The Memphis Commercial Appeal Mid-South Memories section Sunday October 26, 2014 reported the following for October 26, 1889, “Jay Gould has again demonstrated his faith in Memphis by purchasing, for $28,000, a tract, 137 by 340 feet, on Sixth in Fort Pickering to be used as terminal facilities for his St. Louis, Iron Mountain & Southern Railroad. The land was conveyed to Gould by T.H. and J.D. Milburn, John M. Farrington, D.P. Hadden and Capt. James Lee.”
The following link gives some history on Jay Gould.
This is the last picture from the set of glass negatives showing the REES LEE taking on a load of cotton.
REES LEE passenger cabin
April 1913 Bohlen-Huse Ice Co.
Sometime in the mid 1880’s James Lee Jr. diversified the family business by adding the Bohlen-Huse Machine and Lake Ice Co. to his successful enterprises. This company was founded in 1850 and became the largest ice business in Memphis under family management. During the Bohlen-Huse early years, ice was harvested from northern lakes during the winter and barged down the Mississippi River to Memphis. An early advertisement for the company let the public know that between 5 and 6,000 tons of ice would be available for sale. By the mid 1890’s large quantities of ice were manufactured at the companies facilities. Sales of coal helped balance the companies revenue during the winter. This picture of company wagons was taken around April 1913 following a flood of the companies factory and ice houses on Court Ave. Memphis. The flood of 1913 involved the Ohio as well as the Mississippi and caused massive damage to both river basins. A Memphis couple who cared for my fathers first cousin Rowena Lee graciously allowed me to copy these great pictures
This is the 5th and final REES LEE picture from the recently purchased glass negatives. Besides the boat and wharf boat, there are several other things of interest. The first is on the rail road bridge in the background where a locomotive is on the left of the bridge. The second thing of interest is the car on the cobble stones near the left edge of the picture. Closer examination of the car reveals a cloth top. Perhaps someone with much greater knowledge about period cars could properly identify the make and model and perhaps year of manufacture. Several years ago, the Memphis Commercial Appeal Mid-South Memories column reported my great uncles Robert E Lee and Bayliss Lee were 2 of 10 Memphians who owned automobiles.
This picture is the 4th of 5 pictures of the REES LEE reproduced from a glass negative.
This picture is from the group of 5 glass negatives. Passenger or crew member? My great great grandfather James Lee Sr. a number of years prior to the Rees Lee entering the Lee Line fleet added cabins onto the back of the Texas deck of the GENERAL ANDERSON which he owned following the Civil War. These cabins were for black passengers who wanted a cabin accommodation’s rather than having to sleeping on the boiler deck. He told friends who questioned this decision that “I believe any person paying first class fare on a steamboat is entitled to first class passage.” The additional cabins built onto the GENERAL ANDERSON were completed October 12, 1869. The same food served to white passengers was likewise served to black passengers. (This history is from a newspaper byline – In the Pilothouse by Joe Curtis who wrote extensively about the river transportation industry. In light of the Lee Line having a history of first class accommodations for black travelers, this person could have been such a passenger. His clothes do not seem to be the clothes of a rouster.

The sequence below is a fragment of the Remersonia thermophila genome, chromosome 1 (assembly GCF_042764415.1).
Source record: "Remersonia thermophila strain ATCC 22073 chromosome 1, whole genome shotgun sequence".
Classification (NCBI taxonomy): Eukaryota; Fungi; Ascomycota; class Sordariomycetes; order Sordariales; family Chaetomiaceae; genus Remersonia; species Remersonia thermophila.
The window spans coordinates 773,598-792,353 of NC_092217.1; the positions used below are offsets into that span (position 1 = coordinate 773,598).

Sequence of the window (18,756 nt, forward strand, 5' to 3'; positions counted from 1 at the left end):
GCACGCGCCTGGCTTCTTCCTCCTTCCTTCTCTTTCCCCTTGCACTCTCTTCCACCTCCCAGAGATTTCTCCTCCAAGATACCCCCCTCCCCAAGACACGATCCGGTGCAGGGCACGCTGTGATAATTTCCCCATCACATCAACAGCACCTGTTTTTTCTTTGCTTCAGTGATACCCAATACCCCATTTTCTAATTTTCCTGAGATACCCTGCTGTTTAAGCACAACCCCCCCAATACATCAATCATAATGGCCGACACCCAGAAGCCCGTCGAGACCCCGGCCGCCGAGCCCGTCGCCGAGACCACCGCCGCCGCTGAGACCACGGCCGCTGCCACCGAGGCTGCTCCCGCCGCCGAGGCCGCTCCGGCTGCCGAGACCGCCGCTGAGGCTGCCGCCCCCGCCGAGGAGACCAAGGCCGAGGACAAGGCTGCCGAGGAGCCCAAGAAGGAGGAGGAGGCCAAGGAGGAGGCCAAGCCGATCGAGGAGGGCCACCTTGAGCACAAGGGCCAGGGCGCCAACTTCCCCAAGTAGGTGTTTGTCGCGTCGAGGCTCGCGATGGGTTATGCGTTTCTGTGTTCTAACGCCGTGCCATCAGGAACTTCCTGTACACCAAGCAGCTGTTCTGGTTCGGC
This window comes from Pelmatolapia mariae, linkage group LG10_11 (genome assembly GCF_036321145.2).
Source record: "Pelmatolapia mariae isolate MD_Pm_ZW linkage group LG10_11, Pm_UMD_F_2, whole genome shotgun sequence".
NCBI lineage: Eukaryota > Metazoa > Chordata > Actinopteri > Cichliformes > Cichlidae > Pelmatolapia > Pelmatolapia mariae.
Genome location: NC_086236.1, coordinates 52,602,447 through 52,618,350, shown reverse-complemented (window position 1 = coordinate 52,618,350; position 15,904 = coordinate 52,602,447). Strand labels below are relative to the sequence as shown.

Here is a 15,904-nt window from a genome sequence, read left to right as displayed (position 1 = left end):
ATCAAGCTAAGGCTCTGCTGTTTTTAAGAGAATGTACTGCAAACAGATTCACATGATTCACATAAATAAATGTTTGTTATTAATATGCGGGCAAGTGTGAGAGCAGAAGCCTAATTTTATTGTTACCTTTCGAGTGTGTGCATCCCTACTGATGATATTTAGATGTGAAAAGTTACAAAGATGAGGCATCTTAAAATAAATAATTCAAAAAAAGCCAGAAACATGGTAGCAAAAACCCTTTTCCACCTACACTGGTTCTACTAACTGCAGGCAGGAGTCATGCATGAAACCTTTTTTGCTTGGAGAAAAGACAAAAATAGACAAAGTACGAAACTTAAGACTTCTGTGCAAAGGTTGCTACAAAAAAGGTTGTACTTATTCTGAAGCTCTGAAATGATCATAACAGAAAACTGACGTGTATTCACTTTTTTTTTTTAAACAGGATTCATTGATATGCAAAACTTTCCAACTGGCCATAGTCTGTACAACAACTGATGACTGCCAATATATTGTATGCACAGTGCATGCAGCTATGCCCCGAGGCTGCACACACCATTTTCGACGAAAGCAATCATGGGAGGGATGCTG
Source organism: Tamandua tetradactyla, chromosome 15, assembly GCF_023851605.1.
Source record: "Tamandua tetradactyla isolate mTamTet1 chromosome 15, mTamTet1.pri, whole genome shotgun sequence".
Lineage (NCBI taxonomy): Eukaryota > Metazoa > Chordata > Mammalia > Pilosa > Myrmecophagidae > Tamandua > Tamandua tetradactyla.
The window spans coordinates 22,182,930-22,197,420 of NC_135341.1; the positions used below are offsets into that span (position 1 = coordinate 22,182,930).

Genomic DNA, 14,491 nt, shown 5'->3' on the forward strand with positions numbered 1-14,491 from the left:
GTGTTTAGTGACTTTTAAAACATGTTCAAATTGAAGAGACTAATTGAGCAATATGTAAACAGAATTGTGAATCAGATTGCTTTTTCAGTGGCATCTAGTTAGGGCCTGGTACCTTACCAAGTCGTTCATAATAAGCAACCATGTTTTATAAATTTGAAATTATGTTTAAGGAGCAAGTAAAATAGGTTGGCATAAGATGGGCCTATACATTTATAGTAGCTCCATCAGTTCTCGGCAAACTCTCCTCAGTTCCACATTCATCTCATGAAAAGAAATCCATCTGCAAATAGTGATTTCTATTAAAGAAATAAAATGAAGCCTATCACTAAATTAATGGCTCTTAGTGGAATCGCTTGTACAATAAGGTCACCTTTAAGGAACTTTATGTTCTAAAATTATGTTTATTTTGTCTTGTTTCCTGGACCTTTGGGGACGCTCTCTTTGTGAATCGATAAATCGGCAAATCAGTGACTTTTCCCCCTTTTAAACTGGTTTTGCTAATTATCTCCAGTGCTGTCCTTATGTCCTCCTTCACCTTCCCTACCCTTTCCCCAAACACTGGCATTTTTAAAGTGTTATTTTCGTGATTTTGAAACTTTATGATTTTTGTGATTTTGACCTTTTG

This picture is from the group of glass negatives purchased recently. With quite a number of bales of cotton to load, these men found a way to occupy themselves with what appears wagering on the luck of the roll. The Lee Line did not permit gambling on any of their boats however, what happened on the river bank was another matter.
Recently I was contacted by an individual (M.K.) who purchased at auction, a set of glass negatives of the REES LEE taken somewhere on the Mississippi River taking on a load of cotton and cotton seed during the winter. Most likely the last of that years cotton crop was being brought to the river to be shipped to market. M.K. graciously offered to sell me these previously unseen images which I agreed to purchase. The picture below shows a number of interesting things, heavy iron tractor wheels are on the fore deck to the right of the boom mast, a wagon on top of the passenger deck along with a very large crate likely containing a carriage, in addition to barrels and snakes of cotton samples. The temperature must have been quite cold since the passengers looking down are all dressed in heavy coats with head coverings on some of the ladies. These pictures would have been taken around 1905. Thank you M.K. for selling these great images.
This picture is from the Galina Illinois group of postcards.